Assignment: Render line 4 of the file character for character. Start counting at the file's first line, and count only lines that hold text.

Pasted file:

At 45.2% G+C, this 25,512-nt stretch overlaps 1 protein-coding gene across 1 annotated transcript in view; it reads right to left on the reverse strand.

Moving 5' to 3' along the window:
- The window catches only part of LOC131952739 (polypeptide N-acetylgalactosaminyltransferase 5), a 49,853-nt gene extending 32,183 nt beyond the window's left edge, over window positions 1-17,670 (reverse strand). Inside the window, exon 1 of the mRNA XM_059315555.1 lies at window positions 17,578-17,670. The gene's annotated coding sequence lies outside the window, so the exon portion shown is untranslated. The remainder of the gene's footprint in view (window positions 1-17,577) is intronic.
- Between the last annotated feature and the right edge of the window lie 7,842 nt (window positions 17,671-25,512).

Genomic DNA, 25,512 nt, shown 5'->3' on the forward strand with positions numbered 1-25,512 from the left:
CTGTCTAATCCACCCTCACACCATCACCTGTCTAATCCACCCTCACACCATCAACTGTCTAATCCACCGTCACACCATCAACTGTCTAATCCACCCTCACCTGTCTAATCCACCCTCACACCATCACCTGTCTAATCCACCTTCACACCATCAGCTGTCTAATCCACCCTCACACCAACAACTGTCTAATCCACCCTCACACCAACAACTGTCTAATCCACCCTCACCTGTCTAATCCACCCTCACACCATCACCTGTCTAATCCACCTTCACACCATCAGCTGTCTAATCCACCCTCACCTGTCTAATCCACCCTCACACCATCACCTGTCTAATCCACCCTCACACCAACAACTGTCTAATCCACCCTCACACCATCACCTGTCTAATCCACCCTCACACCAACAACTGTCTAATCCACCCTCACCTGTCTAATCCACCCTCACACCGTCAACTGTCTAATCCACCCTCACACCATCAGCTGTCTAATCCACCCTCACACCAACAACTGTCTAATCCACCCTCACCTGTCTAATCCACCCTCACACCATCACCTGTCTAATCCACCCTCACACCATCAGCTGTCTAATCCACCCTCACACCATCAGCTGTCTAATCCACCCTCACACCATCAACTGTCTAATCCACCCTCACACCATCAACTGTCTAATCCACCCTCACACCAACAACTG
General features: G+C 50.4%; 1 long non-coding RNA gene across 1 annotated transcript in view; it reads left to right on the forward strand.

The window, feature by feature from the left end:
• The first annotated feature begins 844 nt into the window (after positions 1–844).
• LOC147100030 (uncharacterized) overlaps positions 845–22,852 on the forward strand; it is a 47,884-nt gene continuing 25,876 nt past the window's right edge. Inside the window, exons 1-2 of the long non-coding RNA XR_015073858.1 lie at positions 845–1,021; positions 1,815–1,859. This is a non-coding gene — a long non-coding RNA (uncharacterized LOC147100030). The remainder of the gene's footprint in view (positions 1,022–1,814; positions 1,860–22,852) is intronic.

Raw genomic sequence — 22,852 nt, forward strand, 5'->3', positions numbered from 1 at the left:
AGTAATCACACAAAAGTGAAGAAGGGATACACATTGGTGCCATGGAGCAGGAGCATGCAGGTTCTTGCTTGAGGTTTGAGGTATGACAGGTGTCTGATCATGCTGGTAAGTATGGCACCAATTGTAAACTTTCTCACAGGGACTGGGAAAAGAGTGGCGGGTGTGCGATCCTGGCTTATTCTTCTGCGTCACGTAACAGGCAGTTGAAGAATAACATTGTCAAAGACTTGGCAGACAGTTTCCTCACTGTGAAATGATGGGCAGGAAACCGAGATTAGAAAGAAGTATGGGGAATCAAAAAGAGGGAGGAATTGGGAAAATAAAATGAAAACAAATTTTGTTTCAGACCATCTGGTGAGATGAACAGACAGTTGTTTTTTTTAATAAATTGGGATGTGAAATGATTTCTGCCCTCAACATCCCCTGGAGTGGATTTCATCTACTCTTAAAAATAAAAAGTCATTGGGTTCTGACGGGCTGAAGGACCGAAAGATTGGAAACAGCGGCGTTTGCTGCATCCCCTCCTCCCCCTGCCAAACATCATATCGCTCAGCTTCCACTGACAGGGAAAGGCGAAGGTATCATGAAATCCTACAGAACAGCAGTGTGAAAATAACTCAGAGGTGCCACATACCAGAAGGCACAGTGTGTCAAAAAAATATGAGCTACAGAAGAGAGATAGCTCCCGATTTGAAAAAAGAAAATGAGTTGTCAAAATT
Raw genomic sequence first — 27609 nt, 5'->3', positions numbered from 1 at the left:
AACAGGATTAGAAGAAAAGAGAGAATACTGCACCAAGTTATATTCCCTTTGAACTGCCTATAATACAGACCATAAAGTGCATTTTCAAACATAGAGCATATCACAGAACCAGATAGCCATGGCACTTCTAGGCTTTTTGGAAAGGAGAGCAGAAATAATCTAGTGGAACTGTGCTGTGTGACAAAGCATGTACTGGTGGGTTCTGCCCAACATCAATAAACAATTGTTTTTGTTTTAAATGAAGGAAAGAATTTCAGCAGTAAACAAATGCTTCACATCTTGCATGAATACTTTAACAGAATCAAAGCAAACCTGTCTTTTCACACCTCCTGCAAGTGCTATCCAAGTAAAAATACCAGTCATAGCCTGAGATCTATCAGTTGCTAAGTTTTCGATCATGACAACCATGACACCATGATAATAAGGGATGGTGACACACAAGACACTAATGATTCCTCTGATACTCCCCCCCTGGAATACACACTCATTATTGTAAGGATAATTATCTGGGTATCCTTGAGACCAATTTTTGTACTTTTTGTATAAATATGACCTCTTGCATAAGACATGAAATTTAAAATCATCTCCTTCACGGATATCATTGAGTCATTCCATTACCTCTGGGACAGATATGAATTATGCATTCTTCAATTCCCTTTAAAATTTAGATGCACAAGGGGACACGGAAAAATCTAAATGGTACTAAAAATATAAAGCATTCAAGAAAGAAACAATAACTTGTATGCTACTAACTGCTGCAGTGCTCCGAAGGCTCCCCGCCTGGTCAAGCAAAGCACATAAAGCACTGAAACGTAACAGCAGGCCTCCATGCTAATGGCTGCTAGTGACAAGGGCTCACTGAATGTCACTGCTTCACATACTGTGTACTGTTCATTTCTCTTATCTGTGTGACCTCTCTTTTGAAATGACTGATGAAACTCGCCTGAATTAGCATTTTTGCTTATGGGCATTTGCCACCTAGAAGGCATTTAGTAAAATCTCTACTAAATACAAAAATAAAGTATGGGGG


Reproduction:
- Between the last annotated feature and the right edge of the window lie 7,842 nt (window positions 17,671-25,512).